With the 2008 NBA Draft a short six weeks away, let's take a look at some potential 2009 entrees and the impact they may have in the NBA.
1. Earl Clark, SF, Louisville
Clark really made a name for himself in the NCAA Tournament, particularly while in Charlotte outplaying other potential draftees from Tennessee and North Carolina. Clark wasn't even a starter, but he showed that potential that could make teams choose him in next year's lottery, based on raw potential and the buzzword: "upside."
Clark is an excellent driver, rebounder, and can shoot okay. His athleticism is off the charts and he made a very smart move by declaring, and then withdrawing. His name is not "out there," and with a solid season next year, he will have no problem being a lottery pick. If he can develop a solid jump shot, look for him to be a Rashard Lewis-type NBA player.
2. Patrick Patterson, PF, Kentucky
Patterson was UK's best player before his devastating injury, and barring complications from this injury, 2008-09 will be Patrick's last in Lexington. He can score and rebound with the best of the SEC, which equates to a lottery selection in the 2009 NBA Draft.
Patterson has also had a flair for the dramatic, holding off his college selection until the last possible moment, not to mention his famous (or infamous) high school teammate O.J. Mayo. Patterson should average 22 and 10 next season, and barring another injury, UK will have a successful season, and in the best case scenario he becomes an Elton Brand type NBA power forward, probably picked in the 6-10 range.
3. Tyler Smith, SF, Tennessee
Smith is an interesting case on several fronts. He was an outstanding freshman at Iowa, transferred to Tennessee and was granted immediate eligibility due to medical issues with his father. Tennessee was already pretty darn good, but Smith became a focal point in their offense, which to Tennessee fans was somewhat odd considering Chris Lofton was still around.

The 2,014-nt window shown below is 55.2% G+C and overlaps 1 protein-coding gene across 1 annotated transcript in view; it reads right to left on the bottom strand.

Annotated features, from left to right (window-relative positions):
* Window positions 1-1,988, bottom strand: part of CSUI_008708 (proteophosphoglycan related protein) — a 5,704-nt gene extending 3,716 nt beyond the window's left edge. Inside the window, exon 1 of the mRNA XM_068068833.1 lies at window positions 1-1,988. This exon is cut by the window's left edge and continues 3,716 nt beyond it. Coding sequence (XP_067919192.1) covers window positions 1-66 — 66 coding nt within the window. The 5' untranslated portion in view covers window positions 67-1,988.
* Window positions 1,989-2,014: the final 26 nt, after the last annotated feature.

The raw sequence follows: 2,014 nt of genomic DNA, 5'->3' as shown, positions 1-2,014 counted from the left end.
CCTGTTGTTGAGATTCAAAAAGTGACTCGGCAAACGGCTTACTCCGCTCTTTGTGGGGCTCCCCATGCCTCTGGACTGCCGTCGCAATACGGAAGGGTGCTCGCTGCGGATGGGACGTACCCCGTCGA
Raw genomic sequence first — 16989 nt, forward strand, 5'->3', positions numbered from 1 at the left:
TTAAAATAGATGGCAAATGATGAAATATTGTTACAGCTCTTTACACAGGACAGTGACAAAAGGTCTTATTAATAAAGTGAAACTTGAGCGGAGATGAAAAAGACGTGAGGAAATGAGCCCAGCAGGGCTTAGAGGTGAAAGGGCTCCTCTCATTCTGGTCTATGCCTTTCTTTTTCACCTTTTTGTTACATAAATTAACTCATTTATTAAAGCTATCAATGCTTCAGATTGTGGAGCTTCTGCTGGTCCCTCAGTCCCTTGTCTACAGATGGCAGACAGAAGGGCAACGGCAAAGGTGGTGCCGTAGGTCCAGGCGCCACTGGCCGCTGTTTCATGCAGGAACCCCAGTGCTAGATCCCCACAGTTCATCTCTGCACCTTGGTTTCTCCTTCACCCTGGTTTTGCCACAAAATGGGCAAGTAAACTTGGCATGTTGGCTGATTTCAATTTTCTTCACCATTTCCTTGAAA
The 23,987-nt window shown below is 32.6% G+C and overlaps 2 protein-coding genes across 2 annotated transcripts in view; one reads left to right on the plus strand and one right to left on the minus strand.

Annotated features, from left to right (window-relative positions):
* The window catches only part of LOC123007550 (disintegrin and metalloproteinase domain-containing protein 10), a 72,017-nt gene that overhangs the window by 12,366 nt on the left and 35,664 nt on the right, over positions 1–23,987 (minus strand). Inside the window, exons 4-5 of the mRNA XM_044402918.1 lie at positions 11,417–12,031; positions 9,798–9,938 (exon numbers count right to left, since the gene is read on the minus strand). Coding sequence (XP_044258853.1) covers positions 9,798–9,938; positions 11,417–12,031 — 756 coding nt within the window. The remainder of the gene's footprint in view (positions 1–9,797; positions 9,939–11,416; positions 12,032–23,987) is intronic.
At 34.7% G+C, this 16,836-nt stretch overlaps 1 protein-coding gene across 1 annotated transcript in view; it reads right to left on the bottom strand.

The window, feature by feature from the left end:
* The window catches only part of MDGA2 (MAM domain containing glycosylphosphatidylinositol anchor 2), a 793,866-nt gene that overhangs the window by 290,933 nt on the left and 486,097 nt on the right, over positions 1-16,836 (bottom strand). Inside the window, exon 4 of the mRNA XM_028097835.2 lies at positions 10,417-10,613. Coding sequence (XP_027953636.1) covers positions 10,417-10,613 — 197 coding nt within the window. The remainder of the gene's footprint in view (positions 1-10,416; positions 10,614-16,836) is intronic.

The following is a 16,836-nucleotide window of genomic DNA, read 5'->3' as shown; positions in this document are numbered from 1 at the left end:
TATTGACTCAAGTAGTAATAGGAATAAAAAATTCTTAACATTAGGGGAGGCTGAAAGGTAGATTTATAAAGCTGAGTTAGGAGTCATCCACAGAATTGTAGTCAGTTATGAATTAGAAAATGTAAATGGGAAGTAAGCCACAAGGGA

Now that we know Lofton was battling cancer and strength issues all season, the emergence of Smith as a go-to guy on offense makes sense. Smith made the biggest difference on the defensive end. He made key blocks every game, could rebound, and his toughness was unparalleled. He has the look of a guy you don't want to mess with, and his game should equate interestingly to a Joakim Noah-type player.
I don't think Smith will be a great NBA scorer, but I think he will go in the late lottery next season and become a solid NBA sixth man. For a more established comparison, I'm thinking in the mold of Quentin Richardson, minus the long-range distance. All three players are athletic and can rebound well. Richardson became a good shooter, something that will never happen for Smith, but Smith could become a hybrid of both players.
4. Darren Collison, PG, UCLA
Collison is a VERY interesting case. As of today, he is projected (I feel incorrectly) as a very early second-round pick for 2009. But let's consider this for a minute. He would have pushed Jordan Farmar for minutes had Farmar returned for another season, and until his last game this season, Collison was a game changer.
Yes, the Bruins had Love and Westbrook doing well, but Collison hit clutch shots all season, ran the point very well, and was an outstanding defender. UCLA is well-coached, and with their incoming recruiting class, I expect them to return to a fourth consecutive Final Four.
I think Collison will be the 2009 Pac-10 Player of the Year, and should be the first PG taken in next season's draft. There is obviously Brandon Jennings coming to Arizona, but Collison has the tools to become a solid NBA starter in the mold of Earl Boykins or Mike Bibby. Bibby can shoot a little better, but Collison has more athleticism and is a good floor general.
5. Wayne Ellington, SG, North Carolina
Ellington is coming back to UNC, you can be sure of that. I would be shocked if he doesn't. If he decides to stay in, all I can say is Joe Forte. Watching Ellington in person, he was very impressive. However, he could benefit from another year under Roy Williams. His shot and release are okay, but the aspects of his game that need work are defense, ball handling and penetration.
These three tools are what will separate him from a dominating SG like Joe Johnson, and a benchwarmer like JJ Redick. Ellington needs another season (or two) and he will become a player much like Johnson in Atlanta. He is athletic, very sleek in transition, but I can't say it enough: he needs another year in Chapel Hill. Follow the lead of your teammate and NCAA Player of the Year, Wayne!
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